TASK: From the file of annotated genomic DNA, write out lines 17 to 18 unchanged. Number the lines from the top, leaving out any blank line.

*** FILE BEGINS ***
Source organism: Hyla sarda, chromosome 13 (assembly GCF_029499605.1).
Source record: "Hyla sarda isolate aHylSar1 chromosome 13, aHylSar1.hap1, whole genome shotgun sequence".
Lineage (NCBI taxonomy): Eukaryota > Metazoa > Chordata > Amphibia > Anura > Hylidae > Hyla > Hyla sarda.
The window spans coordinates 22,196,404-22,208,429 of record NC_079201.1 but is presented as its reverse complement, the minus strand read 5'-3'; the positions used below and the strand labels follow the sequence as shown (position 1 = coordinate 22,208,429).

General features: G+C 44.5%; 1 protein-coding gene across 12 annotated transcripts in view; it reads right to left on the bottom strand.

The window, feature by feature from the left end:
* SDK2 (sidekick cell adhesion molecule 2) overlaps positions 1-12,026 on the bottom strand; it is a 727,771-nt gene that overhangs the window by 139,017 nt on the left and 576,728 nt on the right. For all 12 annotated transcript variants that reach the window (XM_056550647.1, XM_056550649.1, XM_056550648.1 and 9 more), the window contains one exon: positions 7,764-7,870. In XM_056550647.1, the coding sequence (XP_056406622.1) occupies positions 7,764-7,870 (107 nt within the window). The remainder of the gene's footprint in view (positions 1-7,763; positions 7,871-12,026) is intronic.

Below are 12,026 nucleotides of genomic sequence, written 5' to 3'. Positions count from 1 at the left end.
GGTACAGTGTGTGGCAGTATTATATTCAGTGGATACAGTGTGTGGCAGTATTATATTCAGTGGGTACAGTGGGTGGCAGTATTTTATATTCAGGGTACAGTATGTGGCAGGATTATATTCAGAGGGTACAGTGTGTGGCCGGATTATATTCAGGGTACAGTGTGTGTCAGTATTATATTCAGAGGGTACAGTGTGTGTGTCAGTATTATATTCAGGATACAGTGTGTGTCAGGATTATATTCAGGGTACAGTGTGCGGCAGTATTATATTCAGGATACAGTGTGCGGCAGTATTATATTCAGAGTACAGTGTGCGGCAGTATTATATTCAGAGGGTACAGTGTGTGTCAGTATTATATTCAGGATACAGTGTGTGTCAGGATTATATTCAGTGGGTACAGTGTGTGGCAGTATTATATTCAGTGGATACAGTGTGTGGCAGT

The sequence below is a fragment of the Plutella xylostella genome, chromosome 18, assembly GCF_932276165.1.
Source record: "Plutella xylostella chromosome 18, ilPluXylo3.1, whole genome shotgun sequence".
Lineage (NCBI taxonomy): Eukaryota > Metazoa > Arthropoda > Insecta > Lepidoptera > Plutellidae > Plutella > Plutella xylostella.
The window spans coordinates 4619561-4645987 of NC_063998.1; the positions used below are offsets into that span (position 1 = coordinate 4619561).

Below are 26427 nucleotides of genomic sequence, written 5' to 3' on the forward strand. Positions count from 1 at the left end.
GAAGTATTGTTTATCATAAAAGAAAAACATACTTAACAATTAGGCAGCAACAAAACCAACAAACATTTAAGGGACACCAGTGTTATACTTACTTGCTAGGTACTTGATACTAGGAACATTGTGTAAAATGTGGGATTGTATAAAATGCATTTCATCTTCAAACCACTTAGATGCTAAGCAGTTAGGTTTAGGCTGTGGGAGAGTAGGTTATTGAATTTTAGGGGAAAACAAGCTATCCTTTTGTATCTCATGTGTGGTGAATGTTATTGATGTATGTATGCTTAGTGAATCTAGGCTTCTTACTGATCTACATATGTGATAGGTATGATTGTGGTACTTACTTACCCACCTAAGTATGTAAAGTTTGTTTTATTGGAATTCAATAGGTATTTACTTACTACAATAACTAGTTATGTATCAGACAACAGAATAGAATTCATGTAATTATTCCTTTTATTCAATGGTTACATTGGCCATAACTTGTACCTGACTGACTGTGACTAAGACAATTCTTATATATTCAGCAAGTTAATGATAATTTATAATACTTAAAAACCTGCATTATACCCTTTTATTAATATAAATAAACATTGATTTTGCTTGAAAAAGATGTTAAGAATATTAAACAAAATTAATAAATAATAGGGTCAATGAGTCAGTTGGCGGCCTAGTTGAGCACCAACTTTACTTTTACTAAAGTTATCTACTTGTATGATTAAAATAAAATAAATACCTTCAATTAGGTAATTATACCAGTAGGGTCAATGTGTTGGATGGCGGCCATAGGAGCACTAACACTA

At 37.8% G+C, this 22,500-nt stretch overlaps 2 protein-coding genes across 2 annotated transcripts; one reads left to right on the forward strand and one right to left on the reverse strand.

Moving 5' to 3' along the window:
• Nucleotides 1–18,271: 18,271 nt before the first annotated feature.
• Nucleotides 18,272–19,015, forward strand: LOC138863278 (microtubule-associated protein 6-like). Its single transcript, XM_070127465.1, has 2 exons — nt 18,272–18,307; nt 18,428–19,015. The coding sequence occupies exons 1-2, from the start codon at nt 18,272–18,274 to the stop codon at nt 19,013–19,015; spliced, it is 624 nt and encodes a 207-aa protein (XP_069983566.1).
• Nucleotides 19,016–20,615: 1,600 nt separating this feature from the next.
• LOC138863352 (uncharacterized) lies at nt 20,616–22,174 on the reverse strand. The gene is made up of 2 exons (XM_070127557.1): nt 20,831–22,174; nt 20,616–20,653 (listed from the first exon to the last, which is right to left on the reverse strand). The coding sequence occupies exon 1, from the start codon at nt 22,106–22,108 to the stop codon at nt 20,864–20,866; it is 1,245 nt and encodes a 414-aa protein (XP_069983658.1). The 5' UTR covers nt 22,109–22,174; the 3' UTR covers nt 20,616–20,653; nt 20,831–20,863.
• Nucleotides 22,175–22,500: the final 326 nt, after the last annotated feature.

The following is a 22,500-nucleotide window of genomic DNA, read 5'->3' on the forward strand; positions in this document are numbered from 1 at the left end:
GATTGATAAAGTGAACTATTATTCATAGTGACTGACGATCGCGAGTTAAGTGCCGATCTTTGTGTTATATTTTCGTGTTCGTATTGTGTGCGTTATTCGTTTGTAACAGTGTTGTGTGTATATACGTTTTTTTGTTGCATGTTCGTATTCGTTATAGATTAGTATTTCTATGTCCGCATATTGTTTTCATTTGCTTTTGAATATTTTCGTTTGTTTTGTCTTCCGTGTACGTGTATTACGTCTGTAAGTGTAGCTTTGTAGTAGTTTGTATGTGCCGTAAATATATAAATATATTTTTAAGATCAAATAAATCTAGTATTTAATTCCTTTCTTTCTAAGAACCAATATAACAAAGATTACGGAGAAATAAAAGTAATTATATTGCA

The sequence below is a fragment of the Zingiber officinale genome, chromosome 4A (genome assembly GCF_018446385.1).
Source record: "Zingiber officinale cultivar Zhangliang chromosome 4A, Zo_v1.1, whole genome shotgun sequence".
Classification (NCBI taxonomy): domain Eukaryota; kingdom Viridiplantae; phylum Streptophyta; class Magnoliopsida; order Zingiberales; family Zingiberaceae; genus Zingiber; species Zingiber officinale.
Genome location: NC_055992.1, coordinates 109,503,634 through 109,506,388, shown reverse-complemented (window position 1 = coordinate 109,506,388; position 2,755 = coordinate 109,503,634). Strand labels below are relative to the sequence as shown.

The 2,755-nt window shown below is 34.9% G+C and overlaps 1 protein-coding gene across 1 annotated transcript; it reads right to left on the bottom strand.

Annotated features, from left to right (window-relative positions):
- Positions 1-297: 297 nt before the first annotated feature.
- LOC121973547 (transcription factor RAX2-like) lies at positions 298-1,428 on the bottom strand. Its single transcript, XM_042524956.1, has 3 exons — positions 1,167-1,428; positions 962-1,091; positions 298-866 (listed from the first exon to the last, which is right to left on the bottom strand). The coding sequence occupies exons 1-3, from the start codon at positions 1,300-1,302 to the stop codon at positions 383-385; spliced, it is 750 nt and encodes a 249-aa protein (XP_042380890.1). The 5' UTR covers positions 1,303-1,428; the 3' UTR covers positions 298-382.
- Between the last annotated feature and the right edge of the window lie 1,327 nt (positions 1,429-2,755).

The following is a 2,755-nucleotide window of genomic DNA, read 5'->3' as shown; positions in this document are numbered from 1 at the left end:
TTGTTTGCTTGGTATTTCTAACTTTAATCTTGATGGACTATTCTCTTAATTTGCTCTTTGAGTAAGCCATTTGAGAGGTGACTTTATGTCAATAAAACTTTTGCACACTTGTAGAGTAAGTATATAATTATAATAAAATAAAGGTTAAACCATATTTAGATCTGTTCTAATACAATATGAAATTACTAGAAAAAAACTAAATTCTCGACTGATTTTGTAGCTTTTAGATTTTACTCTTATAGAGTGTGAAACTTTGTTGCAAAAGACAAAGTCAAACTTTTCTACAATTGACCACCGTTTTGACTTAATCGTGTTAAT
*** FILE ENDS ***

Moving 5' to 3' along the window:
• Nucleotides 1–18,271: 18,271 nt before the first annotated feature.